<< Read Part 1: Could The Coming Wesfarmers Coles Demerger Turn Into A Train Wreck?

You will not be surprised to learn, that one of the most insightful investment concepts I learned early on my investing journey was about understanding a company’s earnings came from Warren Buffett.

In his 1986 Chairman’s letter to shareholders, he provided instructions to determine the true underlying earnings a business owner would actually receive in their pocket.  

[Owner earnings] represent[s] (a) reported earnings plus (b) depreciation, depletion, amortization, and certain other non-cash charges….and less (c) the average annual amount of capitalized expenditures for plant and equipment, etc. that the business requires to fully maintain its long-term competitive position and its unit volume. (If the business requires additional working capital to maintain its competitive position and unit volume, the incremental needs to be added to (c). However, businesses following the LIFO inventory method usually do not require additional working capital if unit volume does not change.)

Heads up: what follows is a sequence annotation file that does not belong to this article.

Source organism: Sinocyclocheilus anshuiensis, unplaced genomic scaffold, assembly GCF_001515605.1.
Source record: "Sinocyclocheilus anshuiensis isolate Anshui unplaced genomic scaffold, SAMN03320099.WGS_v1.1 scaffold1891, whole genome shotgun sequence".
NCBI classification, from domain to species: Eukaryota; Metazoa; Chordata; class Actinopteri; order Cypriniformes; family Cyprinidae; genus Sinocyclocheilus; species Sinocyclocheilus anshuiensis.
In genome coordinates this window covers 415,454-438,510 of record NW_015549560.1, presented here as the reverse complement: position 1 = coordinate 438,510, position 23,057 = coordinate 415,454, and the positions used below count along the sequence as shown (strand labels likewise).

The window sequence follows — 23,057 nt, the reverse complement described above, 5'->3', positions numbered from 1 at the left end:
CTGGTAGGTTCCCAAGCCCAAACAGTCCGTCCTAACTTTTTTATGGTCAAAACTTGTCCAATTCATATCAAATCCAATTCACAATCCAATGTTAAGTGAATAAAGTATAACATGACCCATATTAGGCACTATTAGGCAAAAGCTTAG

Our owner-earnings equation does not yield to the deceptively precise figures provided by GAAP, since (c) must be a guess-and one sometimes very difficult to make. Despite this problem, we consider the owner earnings figure, not the GAAP figure, to be the relevant item for valuation purposes-both for investors in buying stocks and for managers in buying entire businesses.

Applied to our Coles example for 2017 ($ in AUD).

(a) $1,609 million + (b) $647 million – (c) $1,948 million (6 year average)

= $308 million (EBIT)

Vastly lower than the reported $1.6 billion dollar (EBIT) figure.

Another important observation Buffett added to the above description is the following:

Most managers probably will acknowledge that they need to spend something more than (b) on their businesses over the longer term just to hold their ground in terms of both unit volume and competitive position. When this imperative exists— that is, when (c) exceeds (b) — GAAP earnings overstate owner earnings. Frequently this overstatement is substantial.

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